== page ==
tout

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See also: toût

English[edit]

Etymology 1[edit]

From a dialectal form of toot (to stick out; project; peer out; peep), itself from Middle English toten, from Old English tōtian (to peep out; look; pry; spectate).

Pronunciation[edit]

Noun[edit]

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Wikipedia

tout (plural touts)

  1. Someone advertising for customers in an aggressive way.
    • 1886, Henry James, The Princess Casamassima.
      Paul Muniment looked at his young friend a moment. 'Do you want to know what he is? He's a tout.'
      'A tout? What do you mean?'
      'Well, a cat's-paw, if you like better.'
      Hyacinth stared. 'For whom, pray?'
      'Or a fisherman, if you like better still. I give you your choice of comparisons. I made them up as we came along in the hansom. He throws his nets and hauls in the little fishes—the pretty little shining, wriggling fishes. They are all for her; she swallows, 'em down.'
  2. A person, at a racecourse, who offers supposedly inside information on which horse is likely to win.
    • 1905, Baroness Emmuska Orczy, chapter 2, in The Hocussing of Cigarette[1]:
      No one, however, would have anything to do with him, as Mr. Keeson's orders in those respects were very strict ; he had often threatened any one of his employés with instant dismissal if he found him in company with one of these touts.
  3. (colloquial, archaic) A spy for a smuggler, thief, or similar.
Synonyms[edit]
Derived terms[edit]
Translations[edit]

Verb[edit]

tout (third-person singular simple present touts, present participle touting, simple past and past participle touted)

  1. (transitive) To flaunt, to publicize/publicise; to boast or brag; to promote.
    • 2016 January 25, "Why Arabs would regret a toothless Chinese dragon," The National (retrieved 25 January 2016):
      China has touted its policy of non-interference for decades.
    • 2012, Scott Tobias, The Hunger Games, The A.V. Club
      For the 75 years since a district rebellion was put down, The Games have existed as an assertion of the Capital’s power, a winner-take-all contest that touts heroism and sacrifice—participants are called “tributes”— while pitting the districts against each other.
    • 2018, James Lambert, “A multitude of ‘lishes’: The nomenclature of hybridity”, in English World-Wide[2], page 9:
      Newspaper articles also were generally positive in tone, although a tendency towards sensationalism means that the spread of hybrid forms is occasionally touted as the universal language of the future.
  2. (obsolete) To look upon or watch.
  3. (Britain, slang, horse-racing, transitive) To spy out information about (a horse, a racing stable, etc.).
  4. (US, slang, horse-racing, transitive) To give a tip on (a racehorse) to a person, with the expectation of sharing in any winnings.
  5. (Britain, slang, horse-racing, intransitive) To spy out the movements of racehorses at their trials, or to get by stealth or other improper means the secrets of the stable, for betting purposes.
  6. (US, slang, horse-racing, intransitive) To act as a tout; to give a tip on a racehorse.
  7. (intransitive) To look for, try to obtain; used with for.
    To understand the new London, I lived it. I slept rough with Roma beggars and touted for work with Baltic laborers on the kerb. (Ben Judah on BBC Business Daily, March 1, 2016)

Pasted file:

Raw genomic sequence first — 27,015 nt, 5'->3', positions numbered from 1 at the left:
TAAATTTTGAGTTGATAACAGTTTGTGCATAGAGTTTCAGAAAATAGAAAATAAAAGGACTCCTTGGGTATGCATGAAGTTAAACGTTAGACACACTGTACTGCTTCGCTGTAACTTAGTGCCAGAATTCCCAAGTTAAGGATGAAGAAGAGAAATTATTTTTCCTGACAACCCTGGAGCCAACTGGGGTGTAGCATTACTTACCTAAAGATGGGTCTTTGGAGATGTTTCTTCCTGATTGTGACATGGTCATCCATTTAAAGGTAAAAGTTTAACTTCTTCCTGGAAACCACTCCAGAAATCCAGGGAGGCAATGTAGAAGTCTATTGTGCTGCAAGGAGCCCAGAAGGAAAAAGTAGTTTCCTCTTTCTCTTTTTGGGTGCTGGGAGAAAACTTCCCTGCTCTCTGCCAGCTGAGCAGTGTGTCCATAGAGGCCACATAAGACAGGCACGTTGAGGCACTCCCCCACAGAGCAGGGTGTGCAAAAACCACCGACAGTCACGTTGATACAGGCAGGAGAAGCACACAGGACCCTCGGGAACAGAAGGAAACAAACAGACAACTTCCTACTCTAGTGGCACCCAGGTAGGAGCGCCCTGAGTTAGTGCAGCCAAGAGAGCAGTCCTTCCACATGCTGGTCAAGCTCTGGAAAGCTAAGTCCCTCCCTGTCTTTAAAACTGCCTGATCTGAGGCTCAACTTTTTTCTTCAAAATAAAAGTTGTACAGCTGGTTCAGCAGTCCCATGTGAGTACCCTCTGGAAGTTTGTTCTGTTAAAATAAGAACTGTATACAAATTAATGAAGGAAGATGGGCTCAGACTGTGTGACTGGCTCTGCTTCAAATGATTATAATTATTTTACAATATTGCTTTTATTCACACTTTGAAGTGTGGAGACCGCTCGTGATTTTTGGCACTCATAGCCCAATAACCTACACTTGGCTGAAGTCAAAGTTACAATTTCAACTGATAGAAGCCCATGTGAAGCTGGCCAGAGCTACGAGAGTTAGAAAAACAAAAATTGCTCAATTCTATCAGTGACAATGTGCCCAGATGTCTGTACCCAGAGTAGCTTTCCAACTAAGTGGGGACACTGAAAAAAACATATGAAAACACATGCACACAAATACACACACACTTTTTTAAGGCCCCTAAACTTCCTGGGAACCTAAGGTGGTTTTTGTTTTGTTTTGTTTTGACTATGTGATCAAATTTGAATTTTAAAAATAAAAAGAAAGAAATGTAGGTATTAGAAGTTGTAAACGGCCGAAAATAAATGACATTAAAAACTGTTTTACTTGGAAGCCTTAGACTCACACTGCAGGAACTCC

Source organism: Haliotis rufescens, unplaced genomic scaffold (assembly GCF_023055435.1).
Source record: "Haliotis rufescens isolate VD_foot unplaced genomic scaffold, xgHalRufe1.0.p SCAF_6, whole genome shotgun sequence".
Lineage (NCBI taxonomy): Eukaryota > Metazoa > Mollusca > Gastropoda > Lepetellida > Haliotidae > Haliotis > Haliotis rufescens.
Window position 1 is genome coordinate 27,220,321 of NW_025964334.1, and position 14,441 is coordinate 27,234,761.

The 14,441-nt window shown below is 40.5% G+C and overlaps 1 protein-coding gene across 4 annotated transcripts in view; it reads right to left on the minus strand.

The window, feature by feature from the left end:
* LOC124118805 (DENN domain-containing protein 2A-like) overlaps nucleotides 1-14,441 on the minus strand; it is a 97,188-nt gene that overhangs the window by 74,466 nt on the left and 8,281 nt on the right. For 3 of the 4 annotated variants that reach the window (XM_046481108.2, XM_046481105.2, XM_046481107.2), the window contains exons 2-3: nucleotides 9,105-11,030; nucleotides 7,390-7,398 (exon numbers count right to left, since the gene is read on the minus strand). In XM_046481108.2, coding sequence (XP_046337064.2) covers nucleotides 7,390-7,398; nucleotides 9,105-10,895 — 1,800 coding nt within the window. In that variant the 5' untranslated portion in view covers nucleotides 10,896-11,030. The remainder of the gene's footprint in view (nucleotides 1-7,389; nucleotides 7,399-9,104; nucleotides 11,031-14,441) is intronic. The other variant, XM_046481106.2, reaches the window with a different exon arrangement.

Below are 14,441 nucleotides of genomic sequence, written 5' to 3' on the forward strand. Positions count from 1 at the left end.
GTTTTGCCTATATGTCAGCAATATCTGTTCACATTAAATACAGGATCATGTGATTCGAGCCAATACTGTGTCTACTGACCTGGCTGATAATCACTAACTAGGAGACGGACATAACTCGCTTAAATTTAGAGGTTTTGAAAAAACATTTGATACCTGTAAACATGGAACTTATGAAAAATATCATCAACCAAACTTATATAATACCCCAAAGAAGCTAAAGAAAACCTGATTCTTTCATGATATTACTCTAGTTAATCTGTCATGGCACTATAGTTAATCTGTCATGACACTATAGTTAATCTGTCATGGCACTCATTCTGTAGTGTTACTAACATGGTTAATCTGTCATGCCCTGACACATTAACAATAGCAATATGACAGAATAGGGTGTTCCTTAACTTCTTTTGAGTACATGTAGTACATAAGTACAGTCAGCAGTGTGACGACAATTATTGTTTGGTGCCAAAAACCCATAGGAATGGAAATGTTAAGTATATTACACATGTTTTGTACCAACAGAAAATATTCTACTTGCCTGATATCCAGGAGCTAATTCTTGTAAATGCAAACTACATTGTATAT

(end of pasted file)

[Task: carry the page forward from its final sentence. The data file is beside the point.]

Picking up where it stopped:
Synonyms[edit]
Translations[edit]

Etymology 2[edit]

Probably from French tout (all).

Noun[edit]

tout

  1. (card games) In the game of solo, a proposal to win all eight tricks.
See also[edit]

French[edit]

Etymology[edit]

From Middle French tout, from Old French tot, from Latin tōtus; compare Catalan tot, Italian tutto, Portuguese todo, Romanian tot, Spanish todo.

Pronunciation[edit]

Adjective[edit]

tout (feminine singular toute, masculine plural tous, feminine plural toutes)

  1. all

Pronoun[edit]

tout ? (plural tous)

  1. everything

Derived terms[edit]

Adverb[edit]

tout

  1. all

Further reading[edit]


Haitian Creole[edit]

Etymology[edit]

From French tout (all).

Adjective[edit]

tout

  1. all

Adverb[edit]

tout

  1. all

Middle French[edit]

Etymology[edit]

From Old French tot.

Adjective[edit]

tout m (feminine singular toute, masculine plural tous, feminine plural toutes)

  1. all; all of
    toute la nuit
    all (of the) night

Adverb[edit]

tout (feminine singular toute, masculine plural tous, feminine plural toutes)

  1. all (intensifier)
    • 1488, Jean Dupré, Lancelot du Lac, page 45:
      Et moult y avoit de gens tout autour pour regarder la iustice de la damoiselle
      And there were many people all around to watch the justice afforded to the lady
  2. completely; totally; entirely

Usage notes[edit]

  • Like Modern French tout, when used as an intensifier it may inflect according to the gender and the number of what it is describing:
    Elle est toute morteshe is completely dead
  • The uninflected form tout is always used for describing terms that don't inflect with gender, such as verbs, adverbs and prepositions:
    y avoit de gens tout autourthere were people all around
    (tout qualifies the preposition autour)

Descendants[edit]

  • French: tout

Norman[edit]

Etymology[edit]

From Old French tot, from Latin tōtus.

Pronunciation[edit]

  • (file)

Adjective[edit]

tout m

  1. (Jersey, Guernsey) all

Derived terms[edit]

Adverb[edit]

tout

  1. (Jersey, Guernsey) all

Scots[edit]

Verb[edit]

tout

  1. (intransitive) To pout.

Noun[edit]

tout (plural touts)

  1. A fit of sulking; a pet.
  2. A sudden illness.

Derived terms[edit]